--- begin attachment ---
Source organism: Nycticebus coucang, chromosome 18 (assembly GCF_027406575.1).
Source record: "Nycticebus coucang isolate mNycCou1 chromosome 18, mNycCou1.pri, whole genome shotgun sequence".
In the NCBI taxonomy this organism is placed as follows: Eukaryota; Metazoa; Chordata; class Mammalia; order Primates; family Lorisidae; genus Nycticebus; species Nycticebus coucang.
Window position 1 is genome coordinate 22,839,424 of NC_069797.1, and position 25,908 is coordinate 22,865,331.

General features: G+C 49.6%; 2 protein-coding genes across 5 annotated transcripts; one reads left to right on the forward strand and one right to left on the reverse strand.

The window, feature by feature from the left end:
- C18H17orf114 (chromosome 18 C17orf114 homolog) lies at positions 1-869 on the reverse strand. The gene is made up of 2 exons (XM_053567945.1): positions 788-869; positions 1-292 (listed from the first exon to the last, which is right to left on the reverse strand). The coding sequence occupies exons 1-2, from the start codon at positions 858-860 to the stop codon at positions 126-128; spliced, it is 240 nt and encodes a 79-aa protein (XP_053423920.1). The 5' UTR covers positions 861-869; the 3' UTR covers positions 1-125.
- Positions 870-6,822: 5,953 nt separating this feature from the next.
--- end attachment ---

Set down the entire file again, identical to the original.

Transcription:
Source organism: Nycticebus coucang, chromosome 18 (assembly GCF_027406575.1).
Source record: "Nycticebus coucang isolate mNycCou1 chromosome 18, mNycCou1.pri, whole genome shotgun sequence".
In the NCBI taxonomy this organism is placed as follows: Eukaryota; Metazoa; Chordata; class Mammalia; order Primates; family Lorisidae; genus Nycticebus; species Nycticebus coucang.
Window position 1 is genome coordinate 22,839,424 of NC_069797.1, and position 25,908 is coordinate 22,865,331.

General features: G+C 49.6%; 2 protein-coding genes across 5 annotated transcripts; one reads left to right on the forward strand and one right to left on the reverse strand.

The window, feature by feature from the left end:
- C18H17orf114 (chromosome 18 C17orf114 homolog) lies at positions 1-869 on the reverse strand. The gene is made up of 2 exons (XM_053567945.1): positions 788-869; positions 1-292 (listed from the first exon to the last, which is right to left on the reverse strand). The coding sequence occupies exons 1-2, from the start codon at positions 858-860 to the stop codon at positions 126-128; spliced, it is 240 nt and encodes a 79-aa protein (XP_053423920.1). The 5' UTR covers positions 861-869; the 3' UTR covers positions 1-125.
- Positions 870-6,822: 5,953 nt separating this feature from the next.